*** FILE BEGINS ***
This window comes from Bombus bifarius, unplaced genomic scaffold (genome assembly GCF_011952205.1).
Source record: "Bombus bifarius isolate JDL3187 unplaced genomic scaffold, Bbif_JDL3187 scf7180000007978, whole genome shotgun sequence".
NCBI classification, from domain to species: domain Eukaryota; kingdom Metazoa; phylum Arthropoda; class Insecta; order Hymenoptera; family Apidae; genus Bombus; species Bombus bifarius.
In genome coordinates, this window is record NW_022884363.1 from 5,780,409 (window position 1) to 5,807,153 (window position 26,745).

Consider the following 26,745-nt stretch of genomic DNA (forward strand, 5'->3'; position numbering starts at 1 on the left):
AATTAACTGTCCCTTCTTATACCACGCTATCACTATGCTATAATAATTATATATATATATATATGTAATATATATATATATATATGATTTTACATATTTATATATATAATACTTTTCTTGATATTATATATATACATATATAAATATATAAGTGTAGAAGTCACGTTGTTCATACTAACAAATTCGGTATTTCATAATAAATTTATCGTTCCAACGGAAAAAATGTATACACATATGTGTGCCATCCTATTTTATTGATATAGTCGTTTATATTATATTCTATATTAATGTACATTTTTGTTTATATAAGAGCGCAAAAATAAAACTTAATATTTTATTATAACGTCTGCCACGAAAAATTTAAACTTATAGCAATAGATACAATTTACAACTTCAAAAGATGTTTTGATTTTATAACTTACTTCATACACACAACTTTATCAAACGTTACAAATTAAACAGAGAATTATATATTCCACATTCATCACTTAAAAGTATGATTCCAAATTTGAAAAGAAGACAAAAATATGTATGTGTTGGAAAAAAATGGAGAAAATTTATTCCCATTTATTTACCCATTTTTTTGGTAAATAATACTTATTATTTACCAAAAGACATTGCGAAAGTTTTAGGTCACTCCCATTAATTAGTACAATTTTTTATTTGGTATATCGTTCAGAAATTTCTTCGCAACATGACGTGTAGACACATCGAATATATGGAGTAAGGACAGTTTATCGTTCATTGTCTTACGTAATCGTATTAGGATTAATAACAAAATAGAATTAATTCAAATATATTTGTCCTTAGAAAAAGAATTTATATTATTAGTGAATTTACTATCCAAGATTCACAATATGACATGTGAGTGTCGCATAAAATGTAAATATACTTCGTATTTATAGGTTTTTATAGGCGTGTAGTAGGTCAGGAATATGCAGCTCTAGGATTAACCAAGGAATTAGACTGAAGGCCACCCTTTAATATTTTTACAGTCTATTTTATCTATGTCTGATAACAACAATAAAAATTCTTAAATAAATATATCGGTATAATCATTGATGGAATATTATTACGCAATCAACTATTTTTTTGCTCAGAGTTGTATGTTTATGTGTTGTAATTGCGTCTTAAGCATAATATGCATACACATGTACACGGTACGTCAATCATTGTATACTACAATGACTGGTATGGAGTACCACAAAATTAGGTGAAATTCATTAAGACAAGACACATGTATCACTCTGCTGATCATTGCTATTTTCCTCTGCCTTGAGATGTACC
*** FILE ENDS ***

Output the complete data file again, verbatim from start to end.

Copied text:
This window comes from Bombus bifarius, unplaced genomic scaffold (genome assembly GCF_011952205.1).
Source record: "Bombus bifarius isolate JDL3187 unplaced genomic scaffold, Bbif_JDL3187 scf7180000007978, whole genome shotgun sequence".
NCBI classification, from domain to species: domain Eukaryota; kingdom Metazoa; phylum Arthropoda; class Insecta; order Hymenoptera; family Apidae; genus Bombus; species Bombus bifarius.
In genome coordinates, this window is record NW_022884363.1 from 5,780,409 (window position 1) to 5,807,153 (window position 26,745).

Consider the following 26,745-nt stretch of genomic DNA (forward strand, 5'->3'; position numbering starts at 1 on the left):
AATTAACTGTCCCTTCTTATACCACGCTATCACTATGCTATAATAATTATATATATATATATATGTAATATATATATATATATATGATTTTACATATTTATATATATAATACTTTTCTTGATATTATATATATACATATATAAATATATAAGTGTAGAAGTCACGTTGTTCATACTAACAAATTCGGTATTTCATAATAAATTTATCGTTCCAACGGAAAAAATGTATACACATATGTGTGCCATCCTATTTTATTGATATAGTCGTTTATATTATATTCTATATTAATGTACATTTTTGTTTATATAAGAGCGCAAAAATAAAACTTAATATTTTATTATAACGTCTGCCACGAAAAATTTAAACTTATAGCAATAGATACAATTTACAACTTCAAAAGATGTTTTGATTTTATAACTTACTTCATACACACAACTTTATCAAACGTTACAAATTAAACAGAGAATTATATATTCCACATTCATCACTTAAAAGTATGATTCCAAATTTGAAAAGAAGACAAAAATATGTATGTGTTGGAAAAAAATGGAGAAAATTTATTCCCATTTATTTACCCATTTTTTTGGTAAATAATACTTATTATTTACCAAAAGACATTGCGAAAGTTTTAGGTCACTCCCATTAATTAGTACAATTTTTTATTTGGTATATCGTTCAGAAATTTCTTCGCAACATGACGTGTAGACACATCGAATATATGGAGTAAGGACAGTTTATCGTTCATTGTCTTACGTAATCGTATTAGGATTAATAACAAAATAGAATTAATTCAAATATATTTGTCCTTAGAAAAAGAATTTATATTATTAGTGAATTTACTATCCAAGATTCACAATATGACATGTGAGTGTCGCATAAAATGTAAATATACTTCGTATTTATAGGTTTTTATAGGCGTGTAGTAGGTCAGGAATATGCAGCTCTAGGATTAACCAAGGAATTAGACTGAAGGCCACCCTTTAATATTTTTACAGTCTATTTTATCTATGTCTGATAACAACAATAAAAATTCTTAAATAAATATATCGGTATAATCATTGATGGAATATTATTACGCAATCAACTATTTTTTTGCTCAGAGTTGTATGTTTATGTGTTGTAATTGCGTCTTAAGCATAATATGCATACACATGTACACGGTACGTCAATCATTGTATACTACAATGACTGGTATGGAGTACCACAAAATTAGGTGAAATTCATTAAGACAAGACACATGTATCACTCTGCTGATCATTGCTATTTTCCTCTGCCTTGAGATGTACC